Watts earns new Lake Okhissa record
BUDE — Earl Watts has been fishing Lake Okhissa regularly for years, but this past March, his fishing day on the lake was anything but ordinary.
By the time it was over, Watts had set a Lake Okhissa record by catching an 11-pound, 9-ounces largemouth bass, big enough to earn his a replica from the lake’s catch weight photo release program.
Watts recalled pulling up to Lake Okhissa in Franklin County March 8 — “That’s a good time of the year to catch them on the bed,” he said — and pulled out a Zoom worm after entering one of the lake’s coves.
“I don’t generally use a worm,” Watts said. “It was just something I tried that morning.”
After casting the line into approximately 12 feet of water, Watts was able to reel the largemouth bass in, and he immediately weighed it with his scale. After the scale showed it to be 11.5 pounds, Watts said he called his dad to let him know about the catch.
“When I talked to him on the phone, he told me the lake record was 11.2 (pounds),” Watts said.
But Watts said he remained skeptical — until the Mississippi Department of Wildlife, Fisheries and Parks measured it at officially 11.9 pounds.
“I didn’t believe it at first,” Watts said. “I knew it was a double-digit bass, but once the Wildlife and Fisheries department told me it was a record, it was a pretty nice feeling.”
After the measurements of the fish were recorded, Watts released it at the north landing of Lake Okhissa. The measurements were given to Brookhaven resident Allen Margen, who created a replica of the fish for Watts to display. Watts’ also said Lake Okhissa has his name displayed along with the weight of the record catch.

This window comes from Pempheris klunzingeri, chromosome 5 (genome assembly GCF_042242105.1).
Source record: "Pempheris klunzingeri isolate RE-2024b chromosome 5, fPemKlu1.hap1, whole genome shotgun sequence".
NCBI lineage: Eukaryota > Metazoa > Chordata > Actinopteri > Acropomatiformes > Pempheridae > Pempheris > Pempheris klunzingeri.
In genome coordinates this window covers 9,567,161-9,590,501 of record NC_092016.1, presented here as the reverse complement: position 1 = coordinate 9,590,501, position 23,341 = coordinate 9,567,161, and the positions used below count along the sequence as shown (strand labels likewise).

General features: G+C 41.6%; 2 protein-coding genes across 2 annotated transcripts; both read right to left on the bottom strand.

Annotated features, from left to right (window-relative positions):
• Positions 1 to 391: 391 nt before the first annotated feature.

“When you drive into the entrance of Lake Okhissa park, my name is up on a brass tag with the weight and day it was caught,” he said.
The largemouth bass was also the first one Watts caught at Okhissa Lake, but Watts said the most important thing to him was that someone else would possibly have the chance to catch the same fish in the future.
“It’s more important to me that they have a catch-and-release program where you can still get a memorabilia made,” Watts said.
“Catch-and-release is a good thing, because you stand a chance to catch a record bass, turn it loose, then catch it again. He could end up being even bigger.”
A Denham Springs, La., resident, Watts said Lake Okhissa is approximately 80 miles from his house. He said he always enjoys taking a trip to Franklin County and fishing the lake.
“Really, it’s the closest man-made lake to my house that has deep-water and big fish in it,” he said. “You always stand a chance to catch a double-digit bass when you go there.”
Watts said he’s been fishing at least 35 years, and the sport runs in the family for him.
“My daddy was always an avid fisherman,” Watts said. “He fished tournaments and stuff, and I just took after him.”